Acme case : LUSENET : Lessig's Contracts : One Thread

I just have a quick question about something we discussed in class today. In the Acme case, when looking at damages from the restitution perspective, I think that Lessig said we should look at the $1.17 price of wheat (the price that the defendant was able to charge after breaching the orignial contract).

Why would we look at that price? I don't understand how the value of the wheat in the second contract the Defendant entered into has anything to do with the contract he breached. It seems that if the idea of restitution is to put the defendant into the position he would be in had there been no contract, that we would only be concerned with what (if anything) the plaintiff had paid defendant in their original contract.

If i simply misunderstood what was being said about this in class, let me know...I'd appreciate a clarification.

-- Anonymous, October 20, 1998


If I understand the terms correctly, I beleive that the aim of restitution is to take the profits the defendant gained as a result of the breach and return them to the plaintiff. I think that had the defendant in this case simply breached the contract, without selling the wheat to a third party, the plaintiff would have been happy with the expectancy determination. But because he saw the defendant profiting from the breach, he asked the court to award damages from the restitution formulation. But because expectancy is the preferred formulation, and expectancy could easily be calculated in this case, the plaintiff was not entitled to the defendent's profit.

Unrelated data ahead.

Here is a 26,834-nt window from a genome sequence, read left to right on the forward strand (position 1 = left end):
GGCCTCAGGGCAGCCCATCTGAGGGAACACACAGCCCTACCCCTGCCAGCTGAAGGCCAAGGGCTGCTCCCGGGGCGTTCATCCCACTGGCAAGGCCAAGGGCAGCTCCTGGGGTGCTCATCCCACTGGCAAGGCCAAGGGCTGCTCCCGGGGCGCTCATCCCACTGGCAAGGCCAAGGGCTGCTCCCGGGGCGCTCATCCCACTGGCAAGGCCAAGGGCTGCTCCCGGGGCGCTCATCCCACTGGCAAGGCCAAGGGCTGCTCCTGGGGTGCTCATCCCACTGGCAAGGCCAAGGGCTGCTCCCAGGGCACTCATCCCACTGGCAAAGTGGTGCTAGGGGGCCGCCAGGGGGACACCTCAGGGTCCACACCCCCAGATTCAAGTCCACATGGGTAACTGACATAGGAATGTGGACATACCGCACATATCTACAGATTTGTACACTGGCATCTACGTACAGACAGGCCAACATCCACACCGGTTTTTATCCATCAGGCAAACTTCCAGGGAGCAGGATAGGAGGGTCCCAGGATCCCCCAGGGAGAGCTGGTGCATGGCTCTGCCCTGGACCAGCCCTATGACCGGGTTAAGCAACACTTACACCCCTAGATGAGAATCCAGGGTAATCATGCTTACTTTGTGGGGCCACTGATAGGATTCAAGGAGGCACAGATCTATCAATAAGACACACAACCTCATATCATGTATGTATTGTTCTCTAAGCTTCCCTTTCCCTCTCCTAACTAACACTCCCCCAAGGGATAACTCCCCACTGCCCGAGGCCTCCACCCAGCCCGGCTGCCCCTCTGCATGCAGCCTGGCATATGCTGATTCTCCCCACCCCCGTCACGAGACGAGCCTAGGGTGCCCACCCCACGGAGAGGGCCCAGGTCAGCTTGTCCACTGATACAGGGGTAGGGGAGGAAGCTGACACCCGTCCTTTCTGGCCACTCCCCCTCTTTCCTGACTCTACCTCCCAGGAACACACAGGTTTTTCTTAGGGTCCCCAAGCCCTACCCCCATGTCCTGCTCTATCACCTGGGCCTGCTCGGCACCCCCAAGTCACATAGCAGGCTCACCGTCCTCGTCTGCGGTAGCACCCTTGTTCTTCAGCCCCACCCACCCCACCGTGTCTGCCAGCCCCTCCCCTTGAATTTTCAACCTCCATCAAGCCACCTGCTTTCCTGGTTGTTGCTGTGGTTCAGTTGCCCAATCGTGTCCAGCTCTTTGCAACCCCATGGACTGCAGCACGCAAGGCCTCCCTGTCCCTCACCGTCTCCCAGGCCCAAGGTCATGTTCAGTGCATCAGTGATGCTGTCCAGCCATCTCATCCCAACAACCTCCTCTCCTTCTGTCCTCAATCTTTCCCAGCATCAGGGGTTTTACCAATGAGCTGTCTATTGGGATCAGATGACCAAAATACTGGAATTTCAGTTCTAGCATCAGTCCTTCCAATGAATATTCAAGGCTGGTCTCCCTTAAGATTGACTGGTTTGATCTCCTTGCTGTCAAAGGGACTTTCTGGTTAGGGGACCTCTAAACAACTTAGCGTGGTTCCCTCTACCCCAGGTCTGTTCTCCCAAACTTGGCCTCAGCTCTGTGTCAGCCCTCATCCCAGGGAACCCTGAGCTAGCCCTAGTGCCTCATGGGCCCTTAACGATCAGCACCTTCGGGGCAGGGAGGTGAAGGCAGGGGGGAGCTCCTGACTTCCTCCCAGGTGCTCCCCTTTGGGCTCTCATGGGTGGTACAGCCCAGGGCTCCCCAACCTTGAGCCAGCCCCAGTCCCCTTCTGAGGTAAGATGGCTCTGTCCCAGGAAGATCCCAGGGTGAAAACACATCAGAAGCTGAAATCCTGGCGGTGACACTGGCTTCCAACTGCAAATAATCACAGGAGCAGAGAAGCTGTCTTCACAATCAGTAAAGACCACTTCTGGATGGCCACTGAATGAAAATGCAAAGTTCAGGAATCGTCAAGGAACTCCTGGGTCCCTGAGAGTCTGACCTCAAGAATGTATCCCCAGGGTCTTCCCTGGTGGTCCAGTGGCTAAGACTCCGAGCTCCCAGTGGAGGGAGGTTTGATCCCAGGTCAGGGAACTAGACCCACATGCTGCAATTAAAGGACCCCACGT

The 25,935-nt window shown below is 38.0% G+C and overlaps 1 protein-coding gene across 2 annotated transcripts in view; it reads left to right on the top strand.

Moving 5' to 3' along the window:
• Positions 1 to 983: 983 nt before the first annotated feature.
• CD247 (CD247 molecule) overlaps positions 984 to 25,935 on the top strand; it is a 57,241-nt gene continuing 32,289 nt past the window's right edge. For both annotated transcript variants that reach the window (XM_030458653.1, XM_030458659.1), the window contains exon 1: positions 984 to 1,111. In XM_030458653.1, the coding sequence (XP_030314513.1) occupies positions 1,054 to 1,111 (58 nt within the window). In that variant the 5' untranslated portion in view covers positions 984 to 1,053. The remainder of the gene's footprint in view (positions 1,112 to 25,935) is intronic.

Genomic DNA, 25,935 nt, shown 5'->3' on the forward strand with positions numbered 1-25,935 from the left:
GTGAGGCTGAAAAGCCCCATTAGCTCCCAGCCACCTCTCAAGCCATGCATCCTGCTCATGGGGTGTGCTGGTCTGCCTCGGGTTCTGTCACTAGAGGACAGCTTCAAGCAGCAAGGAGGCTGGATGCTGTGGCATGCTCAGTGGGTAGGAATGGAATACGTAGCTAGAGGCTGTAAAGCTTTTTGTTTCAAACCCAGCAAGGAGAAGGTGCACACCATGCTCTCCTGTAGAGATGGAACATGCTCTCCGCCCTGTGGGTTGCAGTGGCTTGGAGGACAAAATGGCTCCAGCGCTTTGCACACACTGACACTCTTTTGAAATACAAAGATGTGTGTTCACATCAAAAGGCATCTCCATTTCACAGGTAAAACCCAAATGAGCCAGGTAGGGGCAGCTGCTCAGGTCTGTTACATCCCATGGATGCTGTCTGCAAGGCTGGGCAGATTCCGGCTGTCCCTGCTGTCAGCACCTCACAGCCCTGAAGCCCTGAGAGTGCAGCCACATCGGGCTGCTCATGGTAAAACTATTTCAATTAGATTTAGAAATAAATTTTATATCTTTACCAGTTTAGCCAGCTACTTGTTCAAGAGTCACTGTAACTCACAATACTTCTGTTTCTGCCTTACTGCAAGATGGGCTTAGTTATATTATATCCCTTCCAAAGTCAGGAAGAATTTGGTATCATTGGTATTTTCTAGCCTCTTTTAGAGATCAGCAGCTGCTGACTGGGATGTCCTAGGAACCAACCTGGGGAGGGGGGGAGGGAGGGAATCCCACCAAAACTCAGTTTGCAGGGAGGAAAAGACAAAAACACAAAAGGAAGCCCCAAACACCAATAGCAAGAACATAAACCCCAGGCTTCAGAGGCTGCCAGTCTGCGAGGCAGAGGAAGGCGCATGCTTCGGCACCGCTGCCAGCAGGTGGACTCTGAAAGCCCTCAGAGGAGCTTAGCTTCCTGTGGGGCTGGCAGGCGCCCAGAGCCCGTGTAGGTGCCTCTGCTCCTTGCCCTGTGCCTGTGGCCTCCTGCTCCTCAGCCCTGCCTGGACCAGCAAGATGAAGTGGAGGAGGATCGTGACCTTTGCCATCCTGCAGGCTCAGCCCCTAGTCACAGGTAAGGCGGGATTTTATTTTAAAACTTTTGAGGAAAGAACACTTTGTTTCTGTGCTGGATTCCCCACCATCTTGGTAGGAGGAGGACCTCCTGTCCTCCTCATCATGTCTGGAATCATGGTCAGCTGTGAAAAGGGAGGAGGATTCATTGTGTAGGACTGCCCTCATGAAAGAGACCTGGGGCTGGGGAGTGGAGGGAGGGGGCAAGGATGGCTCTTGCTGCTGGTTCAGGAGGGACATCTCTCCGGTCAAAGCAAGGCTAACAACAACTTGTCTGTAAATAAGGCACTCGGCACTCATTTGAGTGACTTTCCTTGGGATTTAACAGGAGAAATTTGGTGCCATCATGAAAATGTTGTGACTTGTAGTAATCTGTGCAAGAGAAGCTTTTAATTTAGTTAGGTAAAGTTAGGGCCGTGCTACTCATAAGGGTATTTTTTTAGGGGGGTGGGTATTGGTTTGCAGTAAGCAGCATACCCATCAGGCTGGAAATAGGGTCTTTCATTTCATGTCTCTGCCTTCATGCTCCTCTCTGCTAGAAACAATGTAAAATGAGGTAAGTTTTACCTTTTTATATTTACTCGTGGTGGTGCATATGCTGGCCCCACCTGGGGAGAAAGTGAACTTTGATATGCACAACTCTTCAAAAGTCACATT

-- Anonymous, October 20, 1998

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